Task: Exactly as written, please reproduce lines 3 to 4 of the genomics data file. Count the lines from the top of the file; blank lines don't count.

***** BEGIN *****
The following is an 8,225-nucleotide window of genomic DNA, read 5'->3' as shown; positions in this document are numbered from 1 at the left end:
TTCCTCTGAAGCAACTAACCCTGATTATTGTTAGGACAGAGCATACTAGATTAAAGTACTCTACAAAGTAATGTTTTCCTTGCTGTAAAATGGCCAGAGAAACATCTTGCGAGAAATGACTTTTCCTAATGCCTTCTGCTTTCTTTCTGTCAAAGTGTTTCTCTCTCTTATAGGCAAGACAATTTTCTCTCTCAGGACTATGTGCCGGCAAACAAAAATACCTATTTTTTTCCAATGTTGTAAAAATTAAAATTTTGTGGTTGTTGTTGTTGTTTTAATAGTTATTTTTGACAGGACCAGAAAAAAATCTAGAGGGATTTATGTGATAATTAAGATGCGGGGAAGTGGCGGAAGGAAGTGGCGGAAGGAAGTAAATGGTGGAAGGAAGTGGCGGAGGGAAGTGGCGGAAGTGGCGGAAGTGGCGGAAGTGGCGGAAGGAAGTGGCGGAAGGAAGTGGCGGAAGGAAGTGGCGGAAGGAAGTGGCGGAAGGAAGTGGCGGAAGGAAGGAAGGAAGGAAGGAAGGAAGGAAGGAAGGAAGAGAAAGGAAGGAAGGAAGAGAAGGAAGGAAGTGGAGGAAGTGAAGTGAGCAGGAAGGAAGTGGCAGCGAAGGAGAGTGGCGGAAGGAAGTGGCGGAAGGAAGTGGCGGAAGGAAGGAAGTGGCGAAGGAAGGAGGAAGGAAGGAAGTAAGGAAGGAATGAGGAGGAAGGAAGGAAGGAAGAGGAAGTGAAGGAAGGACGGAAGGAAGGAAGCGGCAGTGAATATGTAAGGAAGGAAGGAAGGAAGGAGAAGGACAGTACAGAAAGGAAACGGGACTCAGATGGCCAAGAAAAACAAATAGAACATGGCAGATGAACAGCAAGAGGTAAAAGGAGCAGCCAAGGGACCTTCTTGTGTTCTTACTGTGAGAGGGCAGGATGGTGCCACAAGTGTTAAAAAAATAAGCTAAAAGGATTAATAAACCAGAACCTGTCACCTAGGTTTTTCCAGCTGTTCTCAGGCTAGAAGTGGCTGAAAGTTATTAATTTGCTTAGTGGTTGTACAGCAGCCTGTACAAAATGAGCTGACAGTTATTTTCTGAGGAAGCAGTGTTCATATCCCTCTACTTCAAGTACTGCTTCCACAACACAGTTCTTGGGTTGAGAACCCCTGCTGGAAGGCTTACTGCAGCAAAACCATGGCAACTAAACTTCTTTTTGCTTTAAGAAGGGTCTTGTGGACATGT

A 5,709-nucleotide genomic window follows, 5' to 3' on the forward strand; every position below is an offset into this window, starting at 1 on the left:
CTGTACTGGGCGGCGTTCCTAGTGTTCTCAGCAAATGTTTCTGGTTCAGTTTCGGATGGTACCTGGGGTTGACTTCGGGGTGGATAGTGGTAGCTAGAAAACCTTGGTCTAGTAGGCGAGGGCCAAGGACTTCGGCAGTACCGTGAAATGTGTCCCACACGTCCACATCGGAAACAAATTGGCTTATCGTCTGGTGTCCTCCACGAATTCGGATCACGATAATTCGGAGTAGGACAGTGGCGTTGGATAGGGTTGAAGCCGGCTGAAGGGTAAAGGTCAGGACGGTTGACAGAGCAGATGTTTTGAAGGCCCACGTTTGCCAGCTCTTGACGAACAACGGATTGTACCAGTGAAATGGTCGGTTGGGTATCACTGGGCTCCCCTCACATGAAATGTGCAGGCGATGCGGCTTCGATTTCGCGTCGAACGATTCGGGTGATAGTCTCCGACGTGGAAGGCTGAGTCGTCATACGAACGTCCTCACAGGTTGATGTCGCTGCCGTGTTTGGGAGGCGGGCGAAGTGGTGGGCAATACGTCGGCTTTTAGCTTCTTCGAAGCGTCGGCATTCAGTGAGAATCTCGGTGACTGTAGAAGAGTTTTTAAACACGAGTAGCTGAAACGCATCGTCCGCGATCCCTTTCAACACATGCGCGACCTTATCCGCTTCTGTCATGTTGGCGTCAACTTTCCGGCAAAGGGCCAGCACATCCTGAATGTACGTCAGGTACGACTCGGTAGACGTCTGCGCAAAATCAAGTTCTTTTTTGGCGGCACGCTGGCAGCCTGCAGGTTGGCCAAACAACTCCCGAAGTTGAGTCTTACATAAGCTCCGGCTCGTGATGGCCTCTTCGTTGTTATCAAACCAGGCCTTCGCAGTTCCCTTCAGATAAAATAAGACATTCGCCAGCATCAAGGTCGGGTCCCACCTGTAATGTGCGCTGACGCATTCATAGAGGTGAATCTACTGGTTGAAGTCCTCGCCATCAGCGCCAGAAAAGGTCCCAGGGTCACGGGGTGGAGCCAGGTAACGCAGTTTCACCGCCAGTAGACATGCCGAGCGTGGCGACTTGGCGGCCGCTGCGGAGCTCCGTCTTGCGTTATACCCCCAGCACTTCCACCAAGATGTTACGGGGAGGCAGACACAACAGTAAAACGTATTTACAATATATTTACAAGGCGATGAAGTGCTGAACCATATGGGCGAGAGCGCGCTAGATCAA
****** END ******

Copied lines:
A 5,709-nucleotide genomic window follows, 5' to 3' on the forward strand; every position below is an offset into this window, starting at 1 on the left:
CTGTACTGGGCGGCGTTCCTAGTGTTCTCAGCAAATGTTTCTGGTTCAGTTTCGGATGGTACCTGGGGTTGACTTCGGGGTGGATAGTGGTAGCTAGAAAACCTTGGTCTAGTAGGCGAGGGCCAAGGACTTCGGCAGTACCGTGAAATGTGTCCCACACGTCCACATCGGAAACAAATTGGCTTATCGTCTGGTGTCCTCCACGAATTCGGATCACGATAATTCGGAGTAGGACAGTGGCGTTGGATAGGGTTGAAGCCGGCTGAAGGGTAAAGGTCAGGACGGTTGACAGAGCAGATGTTTTGAAGGCCCACGTTTGCCAGCTCTTGACGAACAACGGATTGTACCAGTGAAATGGTCGGTTGGGTATCACTGGGCTCCCCTCACATGAAATGTGCAGGCGATGCGGCTTCGATTTCGCGTCGAACGATTCGGGTGATAGTCTCCGACGTGGAAGGCTGAGTCGTCATACGAACGTCCTCACAGGTTGATGTCGCTGCCGTGTTTGGGAGGCGGGCGAAGTGGTGGGCAATACGTCGGCTTTTAGCTTCTTCGAAGCGTCGGCATTCAGTGAGAATCTCGGTGACTGTAGAAGAGTTTTTAAACACGAGTAGCTGAAACGCATCGTCCGCGATCCCTTTCAACACATGCGCGACCTTATCCGCTTCTGTCATGTTGGCGTCAACTTTCCGGCAAAGGGCCAGCACATCCTGAATGTACGTCAGGTACGACTCGGTAGACGTCTGCGCAAAATCAAGTTCTTTTTTGGCGGCACGCTGGCAGCCTGCAGGTTGGCCAAACAACTCCCGAAGTTGAGTCTTACATAAGCTCCGGCTCGTGATGGCCTCTTCGTTGTTATCAAACCAGGCCTTCGCAGTTCCCTTCAGATAAAATAAGACATTCGCCAGCATCAAGGTCGGGTCCCACCTGTAATGTGCGCTGACGCATTCATAGAGGTGAATCTACTGGTTGAAGTCCTCGCCATCAGCGCCAGAAAAGGTCCCAGGGTCACGGGGTGGAGCCAGGTAACGCAGTTTCACCGCCAGTAGACATGCCGAGCGTGGCGACTTGGCGGCCGCTGCGGAGCTCCGTCTTGCGTTATACCCCCAGCACTTCCACCAAGATGTTACGGGGAGGCAGACACAACAGTAAAACGTATTTACAATATATTTACAAGGCGATGAAGTGCTGAACCATATGGGCGAGAGCGCGCTAGATCAA